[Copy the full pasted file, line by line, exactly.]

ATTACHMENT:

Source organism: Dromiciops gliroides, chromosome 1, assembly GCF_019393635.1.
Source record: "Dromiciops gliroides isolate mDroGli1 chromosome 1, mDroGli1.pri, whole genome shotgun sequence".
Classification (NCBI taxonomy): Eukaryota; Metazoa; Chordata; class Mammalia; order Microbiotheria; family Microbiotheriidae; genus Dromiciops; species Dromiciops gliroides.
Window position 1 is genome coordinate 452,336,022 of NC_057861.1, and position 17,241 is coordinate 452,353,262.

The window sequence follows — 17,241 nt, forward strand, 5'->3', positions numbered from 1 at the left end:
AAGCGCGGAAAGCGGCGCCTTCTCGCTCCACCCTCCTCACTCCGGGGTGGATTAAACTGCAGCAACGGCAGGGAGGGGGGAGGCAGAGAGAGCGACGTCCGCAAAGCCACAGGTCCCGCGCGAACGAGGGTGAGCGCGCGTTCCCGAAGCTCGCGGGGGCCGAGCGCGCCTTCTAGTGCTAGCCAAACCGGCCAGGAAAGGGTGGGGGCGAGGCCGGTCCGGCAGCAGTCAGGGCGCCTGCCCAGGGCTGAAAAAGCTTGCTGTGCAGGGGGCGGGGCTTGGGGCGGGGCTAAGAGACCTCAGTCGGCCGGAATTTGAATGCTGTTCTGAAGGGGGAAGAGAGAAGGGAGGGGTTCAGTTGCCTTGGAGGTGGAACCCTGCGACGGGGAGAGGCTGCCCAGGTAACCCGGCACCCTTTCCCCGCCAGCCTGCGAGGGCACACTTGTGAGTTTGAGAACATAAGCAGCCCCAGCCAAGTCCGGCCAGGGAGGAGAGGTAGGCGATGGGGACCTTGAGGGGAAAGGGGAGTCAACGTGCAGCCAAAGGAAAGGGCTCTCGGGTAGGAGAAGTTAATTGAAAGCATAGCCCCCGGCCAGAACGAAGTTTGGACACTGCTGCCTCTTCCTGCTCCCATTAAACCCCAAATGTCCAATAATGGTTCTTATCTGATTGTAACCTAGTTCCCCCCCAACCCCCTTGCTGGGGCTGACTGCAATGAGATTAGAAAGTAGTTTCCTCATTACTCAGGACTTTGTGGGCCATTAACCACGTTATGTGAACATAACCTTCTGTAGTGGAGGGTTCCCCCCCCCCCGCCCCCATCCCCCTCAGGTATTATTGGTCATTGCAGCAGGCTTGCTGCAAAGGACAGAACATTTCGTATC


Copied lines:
Source organism: Dromiciops gliroides, chromosome 1, assembly GCF_019393635.1.
Source record: "Dromiciops gliroides isolate mDroGli1 chromosome 1, mDroGli1.pri, whole genome shotgun sequence".
Classification (NCBI taxonomy): Eukaryota; Metazoa; Chordata; class Mammalia; order Microbiotheria; family Microbiotheriidae; genus Dromiciops; species Dromiciops gliroides.
Window position 1 is genome coordinate 452,336,022 of NC_057861.1, and position 17,241 is coordinate 452,353,262.

The window sequence follows — 17,241 nt, forward strand, 5'->3', positions numbered from 1 at the left end:
AAGCGCGGAAAGCGGCGCCTTCTCGCTCCACCCTCCTCACTCCGGGGTGGATTAAACTGCAGCAACGGCAGGGAGGGGGGAGGCAGAGAGAGCGACGTCCGCAAAGCCACAGGTCCCGCGCGAACGAGGGTGAGCGCGCGTTCCCGAAGCTCGCGGGGGCCGAGCGCGCCTTCTAGTGCTAGCCAAACCGGCCAGGAAAGGGTGGGGGCGAGGCCGGTCCGGCAGCAGTCAGGGCGCCTGCCCAGGGCTGAAAAAGCTTGCTGTGCAGGGGGCGGGGCTTGGGGCGGGGCTAAGAGACCTCAGTCGGCCGGAATTTGAATGCTGTTCTGAAGGGGGAAGAGAGAAGGGAGGGGTTCAGTTGCCTTGGAGGTGGAACCCTGCGACGGGGAGAGGCTGCCCAGGTAACCCGGCACCCTTTCCCCGCCAGCCTGCGAGGGCACACTTGTGAGTTTGAGAACATAAGCAGCCCCAGCCAAGTCCGGCCAGGGAGGAGAGGTAGGCGATGGGGACCTTGAGGGGAAAGGGGAGTCAACGTGCAGCCAAAGGAAAGGGCTCTCGGGTAGGAGAAGTTAATTGAAAGCATAGCCCCCGGCCAGAACGAAGTTTGGACACTGCTGCCTCTTCCTGCTCCCATTAAACCCCAAATGTCCAATAATGGTTCTTATCTGATTGTAACCTAGTTCCCCCCCAACCCCCTTGCTGGGGCTGACTGCAATGAGATTAGAAAGTAGTTTCCTCATTACTCAGGACTTTGTGGGCCATTAACCACGTTATGTGAACATAACCTTCTGTAGTGGAGGGTTCCCCCCCCCCCGCCCCCATCCCCCTCAGGTATTATTGGTCATTGCAGCAGGCTTGCTGCAAAGGACAGAACATTTCGTATC